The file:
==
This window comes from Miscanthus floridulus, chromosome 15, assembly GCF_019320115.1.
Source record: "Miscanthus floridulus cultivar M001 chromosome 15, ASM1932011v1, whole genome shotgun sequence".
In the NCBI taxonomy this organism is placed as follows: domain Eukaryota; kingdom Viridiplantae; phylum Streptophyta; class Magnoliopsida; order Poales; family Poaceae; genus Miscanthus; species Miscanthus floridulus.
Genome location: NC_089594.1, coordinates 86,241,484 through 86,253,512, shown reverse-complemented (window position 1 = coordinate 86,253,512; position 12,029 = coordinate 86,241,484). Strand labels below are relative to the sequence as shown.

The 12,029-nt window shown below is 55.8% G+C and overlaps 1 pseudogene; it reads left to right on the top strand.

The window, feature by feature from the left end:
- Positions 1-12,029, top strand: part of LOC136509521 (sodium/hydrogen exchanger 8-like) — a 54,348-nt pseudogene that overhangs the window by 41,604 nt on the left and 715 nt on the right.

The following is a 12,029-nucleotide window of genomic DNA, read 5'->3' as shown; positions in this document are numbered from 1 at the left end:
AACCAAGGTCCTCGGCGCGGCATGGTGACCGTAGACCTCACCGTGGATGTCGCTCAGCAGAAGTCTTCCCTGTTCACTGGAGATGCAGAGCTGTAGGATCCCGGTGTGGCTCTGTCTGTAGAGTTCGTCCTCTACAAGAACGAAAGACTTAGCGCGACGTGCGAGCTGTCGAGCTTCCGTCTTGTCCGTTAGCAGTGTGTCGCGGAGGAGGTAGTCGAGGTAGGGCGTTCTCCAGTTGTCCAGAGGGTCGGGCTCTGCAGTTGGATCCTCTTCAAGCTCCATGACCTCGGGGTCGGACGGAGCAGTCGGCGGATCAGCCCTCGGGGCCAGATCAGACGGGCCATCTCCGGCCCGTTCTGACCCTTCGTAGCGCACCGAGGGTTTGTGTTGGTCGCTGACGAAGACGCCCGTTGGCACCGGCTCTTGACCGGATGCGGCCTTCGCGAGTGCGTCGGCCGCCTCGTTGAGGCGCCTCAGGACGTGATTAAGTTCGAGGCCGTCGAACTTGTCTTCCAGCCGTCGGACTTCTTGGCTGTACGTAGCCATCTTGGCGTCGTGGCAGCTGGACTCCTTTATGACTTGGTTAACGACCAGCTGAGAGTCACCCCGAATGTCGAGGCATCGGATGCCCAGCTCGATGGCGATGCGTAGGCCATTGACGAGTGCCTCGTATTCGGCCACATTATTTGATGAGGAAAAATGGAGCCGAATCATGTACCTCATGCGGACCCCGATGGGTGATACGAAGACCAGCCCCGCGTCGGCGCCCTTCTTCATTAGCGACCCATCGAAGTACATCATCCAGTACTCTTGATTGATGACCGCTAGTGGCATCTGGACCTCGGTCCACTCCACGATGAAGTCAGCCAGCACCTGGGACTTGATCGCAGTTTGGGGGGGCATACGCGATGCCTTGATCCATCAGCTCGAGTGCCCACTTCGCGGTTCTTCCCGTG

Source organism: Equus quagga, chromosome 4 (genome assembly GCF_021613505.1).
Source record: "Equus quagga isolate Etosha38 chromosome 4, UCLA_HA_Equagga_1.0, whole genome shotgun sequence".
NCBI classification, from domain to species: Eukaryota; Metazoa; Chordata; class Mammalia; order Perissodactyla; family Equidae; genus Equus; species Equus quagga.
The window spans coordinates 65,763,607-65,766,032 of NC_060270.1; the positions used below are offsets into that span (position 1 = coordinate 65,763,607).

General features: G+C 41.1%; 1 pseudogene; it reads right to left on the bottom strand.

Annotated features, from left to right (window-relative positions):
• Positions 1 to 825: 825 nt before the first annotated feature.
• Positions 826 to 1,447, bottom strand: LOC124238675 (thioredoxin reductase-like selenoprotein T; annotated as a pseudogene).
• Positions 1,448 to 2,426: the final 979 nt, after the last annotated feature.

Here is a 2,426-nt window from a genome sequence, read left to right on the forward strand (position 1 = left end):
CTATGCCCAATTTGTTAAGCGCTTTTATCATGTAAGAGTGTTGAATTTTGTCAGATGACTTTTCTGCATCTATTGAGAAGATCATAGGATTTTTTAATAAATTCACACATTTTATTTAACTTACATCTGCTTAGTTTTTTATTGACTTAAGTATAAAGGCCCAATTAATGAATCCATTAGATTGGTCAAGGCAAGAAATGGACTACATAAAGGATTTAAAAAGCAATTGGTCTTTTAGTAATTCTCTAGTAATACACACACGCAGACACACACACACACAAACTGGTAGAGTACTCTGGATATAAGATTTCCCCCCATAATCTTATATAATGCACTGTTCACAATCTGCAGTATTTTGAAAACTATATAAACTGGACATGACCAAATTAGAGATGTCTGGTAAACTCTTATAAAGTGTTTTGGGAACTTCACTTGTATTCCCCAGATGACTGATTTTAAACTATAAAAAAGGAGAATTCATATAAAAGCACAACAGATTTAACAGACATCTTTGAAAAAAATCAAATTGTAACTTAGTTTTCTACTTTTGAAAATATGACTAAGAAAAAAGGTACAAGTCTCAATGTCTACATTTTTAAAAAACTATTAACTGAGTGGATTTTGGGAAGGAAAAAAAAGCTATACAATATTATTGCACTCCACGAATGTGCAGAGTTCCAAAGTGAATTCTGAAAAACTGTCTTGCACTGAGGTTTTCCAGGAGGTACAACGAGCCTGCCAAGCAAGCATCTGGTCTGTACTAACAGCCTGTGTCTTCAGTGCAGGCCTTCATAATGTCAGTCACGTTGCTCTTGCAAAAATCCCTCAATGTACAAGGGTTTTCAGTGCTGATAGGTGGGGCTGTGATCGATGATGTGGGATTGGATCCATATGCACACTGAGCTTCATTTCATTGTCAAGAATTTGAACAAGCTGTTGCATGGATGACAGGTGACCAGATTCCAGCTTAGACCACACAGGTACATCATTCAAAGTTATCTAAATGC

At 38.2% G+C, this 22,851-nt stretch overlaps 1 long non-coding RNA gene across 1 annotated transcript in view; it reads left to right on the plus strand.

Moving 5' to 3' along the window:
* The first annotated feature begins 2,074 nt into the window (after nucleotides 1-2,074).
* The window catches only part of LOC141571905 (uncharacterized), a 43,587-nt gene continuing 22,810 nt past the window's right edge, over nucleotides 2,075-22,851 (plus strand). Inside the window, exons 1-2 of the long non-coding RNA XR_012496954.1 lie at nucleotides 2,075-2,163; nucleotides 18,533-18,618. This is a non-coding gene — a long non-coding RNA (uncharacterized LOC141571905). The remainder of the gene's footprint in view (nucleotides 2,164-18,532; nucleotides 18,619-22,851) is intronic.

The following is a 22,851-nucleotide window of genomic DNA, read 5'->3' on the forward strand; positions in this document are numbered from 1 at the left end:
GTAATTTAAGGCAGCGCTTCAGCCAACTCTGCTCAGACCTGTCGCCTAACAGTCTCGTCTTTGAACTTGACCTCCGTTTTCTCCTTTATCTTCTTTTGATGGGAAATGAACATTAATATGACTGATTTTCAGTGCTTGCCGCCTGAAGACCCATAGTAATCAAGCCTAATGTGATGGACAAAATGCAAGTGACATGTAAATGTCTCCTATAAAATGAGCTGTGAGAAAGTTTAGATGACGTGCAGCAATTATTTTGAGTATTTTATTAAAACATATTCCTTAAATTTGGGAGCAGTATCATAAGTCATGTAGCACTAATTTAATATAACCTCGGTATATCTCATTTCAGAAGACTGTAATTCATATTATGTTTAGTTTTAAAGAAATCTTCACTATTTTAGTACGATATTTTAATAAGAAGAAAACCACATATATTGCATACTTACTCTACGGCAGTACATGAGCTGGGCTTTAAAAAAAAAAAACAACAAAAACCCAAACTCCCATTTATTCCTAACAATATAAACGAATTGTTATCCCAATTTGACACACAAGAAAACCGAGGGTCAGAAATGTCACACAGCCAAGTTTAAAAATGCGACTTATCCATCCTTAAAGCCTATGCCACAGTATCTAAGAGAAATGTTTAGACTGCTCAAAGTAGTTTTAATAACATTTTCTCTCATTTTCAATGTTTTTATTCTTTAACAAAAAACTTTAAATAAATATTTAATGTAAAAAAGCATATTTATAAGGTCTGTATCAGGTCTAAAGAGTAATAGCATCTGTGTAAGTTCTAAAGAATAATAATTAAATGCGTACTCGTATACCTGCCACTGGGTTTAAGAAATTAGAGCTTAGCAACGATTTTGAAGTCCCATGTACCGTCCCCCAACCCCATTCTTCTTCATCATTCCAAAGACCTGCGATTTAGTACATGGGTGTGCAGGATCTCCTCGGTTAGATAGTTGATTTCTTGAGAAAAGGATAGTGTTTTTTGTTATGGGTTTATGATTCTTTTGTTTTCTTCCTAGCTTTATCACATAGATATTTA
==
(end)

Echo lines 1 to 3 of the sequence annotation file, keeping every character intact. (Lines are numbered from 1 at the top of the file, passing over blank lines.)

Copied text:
This window comes from Miscanthus floridulus, chromosome 15, assembly GCF_019320115.1.
Source record: "Miscanthus floridulus cultivar M001 chromosome 15, ASM1932011v1, whole genome shotgun sequence".
In the NCBI taxonomy this organism is placed as follows: domain Eukaryota; kingdom Viridiplantae; phylum Streptophyta; class Magnoliopsida; order Poales; family Poaceae; genus Miscanthus; species Miscanthus floridulus.